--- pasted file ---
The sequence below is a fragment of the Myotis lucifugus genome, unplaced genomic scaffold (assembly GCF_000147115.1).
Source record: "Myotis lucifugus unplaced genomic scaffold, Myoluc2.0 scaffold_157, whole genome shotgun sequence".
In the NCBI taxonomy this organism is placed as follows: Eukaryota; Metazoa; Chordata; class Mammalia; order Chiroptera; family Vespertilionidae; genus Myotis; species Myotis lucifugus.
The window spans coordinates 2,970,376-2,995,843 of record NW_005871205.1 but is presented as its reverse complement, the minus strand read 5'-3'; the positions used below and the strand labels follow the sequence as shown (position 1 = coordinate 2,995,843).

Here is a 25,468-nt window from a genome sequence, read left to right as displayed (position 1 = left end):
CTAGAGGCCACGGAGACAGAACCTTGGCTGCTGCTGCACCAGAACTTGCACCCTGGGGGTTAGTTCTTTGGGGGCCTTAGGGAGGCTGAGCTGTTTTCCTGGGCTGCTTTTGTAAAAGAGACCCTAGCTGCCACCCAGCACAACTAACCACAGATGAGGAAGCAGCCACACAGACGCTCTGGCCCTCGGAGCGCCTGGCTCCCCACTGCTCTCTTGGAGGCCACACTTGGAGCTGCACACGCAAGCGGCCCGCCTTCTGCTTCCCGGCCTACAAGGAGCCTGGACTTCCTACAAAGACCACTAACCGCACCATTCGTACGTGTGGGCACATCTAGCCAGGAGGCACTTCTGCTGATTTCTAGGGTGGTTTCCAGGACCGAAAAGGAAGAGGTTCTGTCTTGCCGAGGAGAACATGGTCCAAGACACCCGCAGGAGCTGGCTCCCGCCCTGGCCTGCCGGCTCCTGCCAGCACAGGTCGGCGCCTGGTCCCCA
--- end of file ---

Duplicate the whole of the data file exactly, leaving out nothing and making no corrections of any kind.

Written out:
The sequence below is a fragment of the Myotis lucifugus genome, unplaced genomic scaffold (assembly GCF_000147115.1).
Source record: "Myotis lucifugus unplaced genomic scaffold, Myoluc2.0 scaffold_157, whole genome shotgun sequence".
In the NCBI taxonomy this organism is placed as follows: Eukaryota; Metazoa; Chordata; class Mammalia; order Chiroptera; family Vespertilionidae; genus Myotis; species Myotis lucifugus.
The window spans coordinates 2,970,376-2,995,843 of record NW_005871205.1 but is presented as its reverse complement, the minus strand read 5'-3'; the positions used below and the strand labels follow the sequence as shown (position 1 = coordinate 2,995,843).

Here is a 25,468-nt window from a genome sequence, read left to right as displayed (position 1 = left end):
CTAGAGGCCACGGAGACAGAACCTTGGCTGCTGCTGCACCAGAACTTGCACCCTGGGGGTTAGTTCTTTGGGGGCCTTAGGGAGGCTGAGCTGTTTTCCTGGGCTGCTTTTGTAAAAGAGACCCTAGCTGCCACCCAGCACAACTAACCACAGATGAGGAAGCAGCCACACAGACGCTCTGGCCCTCGGAGCGCCTGGCTCCCCACTGCTCTCTTGGAGGCCACACTTGGAGCTGCACACGCAAGCGGCCCGCCTTCTGCTTCCCGGCCTACAAGGAGCCTGGACTTCCTACAAAGACCACTAACCGCACCATTCGTACGTGTGGGCACATCTAGCCAGGAGGCACTTCTGCTGATTTCTAGGGTGGTTTCCAGGACCGAAAAGGAAGAGGTTCTGTCTTGCCGAGGAGAACATGGTCCAAGACACCCGCAGGAGCTGGCTCCCGCCCTGGCCTGCCGGCTCCTGCCAGCACAGGTCGGCGCCTGGTCCCCA